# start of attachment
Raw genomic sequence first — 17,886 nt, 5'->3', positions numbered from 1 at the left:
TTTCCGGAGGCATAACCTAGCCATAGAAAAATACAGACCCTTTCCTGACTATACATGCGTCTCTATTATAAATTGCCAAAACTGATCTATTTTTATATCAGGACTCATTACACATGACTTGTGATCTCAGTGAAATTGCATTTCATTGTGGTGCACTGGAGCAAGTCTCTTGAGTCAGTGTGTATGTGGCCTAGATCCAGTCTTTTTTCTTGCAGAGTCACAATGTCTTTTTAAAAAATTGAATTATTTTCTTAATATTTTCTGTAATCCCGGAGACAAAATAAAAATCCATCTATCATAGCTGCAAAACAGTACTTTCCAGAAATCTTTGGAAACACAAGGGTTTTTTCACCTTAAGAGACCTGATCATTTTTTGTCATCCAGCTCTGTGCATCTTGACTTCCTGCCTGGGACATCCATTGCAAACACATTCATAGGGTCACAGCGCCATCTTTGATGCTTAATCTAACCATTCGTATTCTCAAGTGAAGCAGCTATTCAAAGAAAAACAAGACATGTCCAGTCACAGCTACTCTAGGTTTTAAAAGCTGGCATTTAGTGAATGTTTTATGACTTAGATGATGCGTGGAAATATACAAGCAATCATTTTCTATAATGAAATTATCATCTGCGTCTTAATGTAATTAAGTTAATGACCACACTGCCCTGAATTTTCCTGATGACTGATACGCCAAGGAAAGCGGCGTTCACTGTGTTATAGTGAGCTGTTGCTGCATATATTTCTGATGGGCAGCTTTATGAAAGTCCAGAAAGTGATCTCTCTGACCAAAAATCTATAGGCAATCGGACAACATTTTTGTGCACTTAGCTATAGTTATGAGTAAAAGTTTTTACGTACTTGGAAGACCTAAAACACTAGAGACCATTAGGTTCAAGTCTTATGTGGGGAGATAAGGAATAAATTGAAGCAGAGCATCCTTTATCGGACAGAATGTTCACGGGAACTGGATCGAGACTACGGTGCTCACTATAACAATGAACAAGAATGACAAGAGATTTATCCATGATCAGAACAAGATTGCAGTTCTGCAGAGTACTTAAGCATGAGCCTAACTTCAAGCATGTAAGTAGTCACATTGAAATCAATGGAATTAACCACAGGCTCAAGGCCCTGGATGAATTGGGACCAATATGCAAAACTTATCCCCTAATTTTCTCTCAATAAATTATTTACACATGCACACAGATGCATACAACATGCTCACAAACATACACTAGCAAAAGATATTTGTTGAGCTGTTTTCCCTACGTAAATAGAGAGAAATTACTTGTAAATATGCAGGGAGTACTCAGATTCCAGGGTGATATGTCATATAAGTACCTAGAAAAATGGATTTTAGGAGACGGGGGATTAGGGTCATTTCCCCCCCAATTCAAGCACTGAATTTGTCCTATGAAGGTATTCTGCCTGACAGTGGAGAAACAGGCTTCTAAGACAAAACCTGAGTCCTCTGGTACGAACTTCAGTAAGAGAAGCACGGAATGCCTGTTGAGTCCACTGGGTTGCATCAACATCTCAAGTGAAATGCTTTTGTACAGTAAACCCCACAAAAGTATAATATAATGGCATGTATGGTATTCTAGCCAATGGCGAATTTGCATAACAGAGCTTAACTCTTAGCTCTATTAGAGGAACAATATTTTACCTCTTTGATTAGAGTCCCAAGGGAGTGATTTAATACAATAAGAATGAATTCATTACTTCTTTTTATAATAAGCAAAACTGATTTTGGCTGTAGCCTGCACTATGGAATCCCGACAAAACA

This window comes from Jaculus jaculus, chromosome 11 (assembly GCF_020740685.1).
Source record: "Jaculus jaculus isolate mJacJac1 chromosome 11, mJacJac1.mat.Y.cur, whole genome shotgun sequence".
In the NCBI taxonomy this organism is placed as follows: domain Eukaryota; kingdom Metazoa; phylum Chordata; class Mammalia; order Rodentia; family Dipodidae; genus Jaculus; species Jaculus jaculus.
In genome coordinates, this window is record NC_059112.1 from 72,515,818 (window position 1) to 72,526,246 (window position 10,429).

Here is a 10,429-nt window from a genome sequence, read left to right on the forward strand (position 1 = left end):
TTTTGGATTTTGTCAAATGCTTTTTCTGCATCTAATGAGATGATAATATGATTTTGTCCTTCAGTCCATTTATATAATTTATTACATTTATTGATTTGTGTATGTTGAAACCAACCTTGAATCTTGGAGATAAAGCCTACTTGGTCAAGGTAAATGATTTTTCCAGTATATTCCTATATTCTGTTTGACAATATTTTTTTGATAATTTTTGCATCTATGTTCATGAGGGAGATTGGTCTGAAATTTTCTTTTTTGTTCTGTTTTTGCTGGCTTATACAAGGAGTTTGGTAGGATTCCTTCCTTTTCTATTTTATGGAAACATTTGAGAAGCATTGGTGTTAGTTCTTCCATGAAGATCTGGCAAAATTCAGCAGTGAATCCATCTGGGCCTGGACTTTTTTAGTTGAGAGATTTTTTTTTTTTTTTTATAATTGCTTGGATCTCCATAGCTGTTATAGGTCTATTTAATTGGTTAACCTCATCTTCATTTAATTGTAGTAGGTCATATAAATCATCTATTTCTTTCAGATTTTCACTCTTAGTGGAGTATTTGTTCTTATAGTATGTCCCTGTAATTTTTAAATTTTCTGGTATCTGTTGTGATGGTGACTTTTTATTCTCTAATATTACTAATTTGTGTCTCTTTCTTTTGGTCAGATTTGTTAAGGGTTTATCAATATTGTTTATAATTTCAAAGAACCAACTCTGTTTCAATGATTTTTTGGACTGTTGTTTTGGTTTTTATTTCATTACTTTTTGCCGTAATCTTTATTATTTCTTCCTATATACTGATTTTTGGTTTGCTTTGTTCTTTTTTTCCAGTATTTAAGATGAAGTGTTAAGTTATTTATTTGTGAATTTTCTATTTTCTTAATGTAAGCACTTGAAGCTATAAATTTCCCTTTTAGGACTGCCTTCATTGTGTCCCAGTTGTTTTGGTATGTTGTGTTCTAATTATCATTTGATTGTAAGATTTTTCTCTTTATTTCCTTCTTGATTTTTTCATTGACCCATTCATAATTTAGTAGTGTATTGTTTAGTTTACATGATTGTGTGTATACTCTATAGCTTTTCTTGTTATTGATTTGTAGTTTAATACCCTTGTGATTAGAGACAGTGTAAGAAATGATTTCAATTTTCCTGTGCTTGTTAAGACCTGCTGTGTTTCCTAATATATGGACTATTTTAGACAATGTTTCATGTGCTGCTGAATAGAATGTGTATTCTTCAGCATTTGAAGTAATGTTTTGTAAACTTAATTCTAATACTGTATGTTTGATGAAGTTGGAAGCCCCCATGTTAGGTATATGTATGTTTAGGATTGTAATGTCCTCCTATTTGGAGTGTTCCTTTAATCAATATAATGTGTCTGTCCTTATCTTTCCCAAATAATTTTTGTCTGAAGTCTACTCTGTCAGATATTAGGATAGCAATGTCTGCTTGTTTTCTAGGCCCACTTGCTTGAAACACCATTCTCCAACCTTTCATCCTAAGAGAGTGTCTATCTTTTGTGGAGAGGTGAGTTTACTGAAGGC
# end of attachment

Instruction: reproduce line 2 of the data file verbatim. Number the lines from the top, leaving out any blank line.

TTTCCGGAGGCATAACCTAGCCATAGAAAAATACAGACCCTTTCCTGACTATACATGCGTCTCTATTATAAATTGCCAAAACTGATCTATTTTTATATCAGGACTCATTACACATGACTTGTGATCTCAGTGAAATTGCATTTCATTGTGGTGCACTGGAGCAAGTCTCTTGAGTCAGTGTGTATGTGGCCTAGATCCAGTCTTTTTTCTTGCAGAGTCACAATGTCTTTTTAAAAAATTGAATTATTTTCTTAATATTTTCTGTAATCCCGGAGACAAAATAAAAATCCATCTATCATAGCTGCAAAACAGTACTTTCCAGAAATCTTTGGAAACACAAGGGTTTTTTCACCTTAAGAGACCTGATCATTTTTTGTCATCCAGCTCTGTGCATCTTGACTTCCTGCCTGGGACATCCATTGCAAACACATTCATAGGGTCACAGCGCCATCTTTGATGCTTAATCTAACCATTCGTATTCTCAAGTGAAGCAGCTATTCAAAGAAAAACAAGACATGTCCAGTCACAGCTACTCTAGGTTTTAAAAGCTGGCATTTAGTGAATGTTTTATGACTTAGATGATGCGTGGAAATATACAAGCAATCATTTTCTATAATGAAATTATCATCTGCGTCTTAATGTAATTAAGTTAATGACCACACTGCCCTGAATTTTCCTGATGACTGATACGCCAAGGAAAGCGGCGTTCACTGTGTTATAGTGAGCTGTTGCTGCATATATTTCTGATGGGCAGCTTTATGAAAGTCCAGAAAGTGATCTCTCTGACCAAAAATCTATAGGCAATCGGACAACATTTTTGTGCACTTAGCTATAGTTATGAGTAAAAGTTTTTACGTACTTGGAAGACCTAAAACACTAGAGACCATTAGGTTCAAGTCTTATGTGGGGAGATAAGGAATAAATTGAAGCAGAGCATCCTTTATCGGACAGAATGTTCACGGGAACTGGATCGAGACTACGGTGCTCACTATAACAATGAACAAGAATGACAAGAGATTTATCCATGATCAGAACAAGATTGCAGTTCTGCAGAGTACTTAAGCATGAGCCTAACTTCAAGCATGTAAGTAGTCACATTGAAATCAATGGAATTAACCACAGGCTCAAGGCCCTGGATGAATTGGGACCAATATGCAAAACTTATCCCCTAATTTTCTCTCAATAAATTATTTACACATGCACACAGATGCATACAACATGCTCACAAACATACACTAGCAAAAGATATTTGTTGAGCTGTTTTCCCTACGTAAATAGAGAGAAATTACTTGTAAATATGCAGGGAGTACTCAGATTCCAGGGTGATATGTCATATAAGTACCTAGAAAAATGGATTTTAGGAGACGGGGGATTAGGGTCATTTCCCCCCCAATTCAAGCACTGAATTTGTCCTATGAAGGTATTCTGCCTGACAGTGGAGAAACAGGCTTCTAAGACAAAACCTGAGTCCTCTGGTACGAACTTCAGTAAGAGAAGCACGGAATGCCTGTTGAGTCCACTGGGTTGCATCAACATCTCAAGTGAAATGCTTTTGTACAGTAAACCCCACAAAAGTATAATATAATGGCATGTATGGTATTCTAGCCAATGGCGAATTTGCATAACAGAGCTTAACTCTTAGCTCTATTAGAGGAACAATATTTTACCTCTTTGATTAGAGTCCCAAGGGAGTGATTTAATACAATAAGAATGAATTCATTACTTCTTTTTATAATAAGCAAAACTGATTTTGGCTGTAGCCTGCACTATGGAATCCCGACAAAACA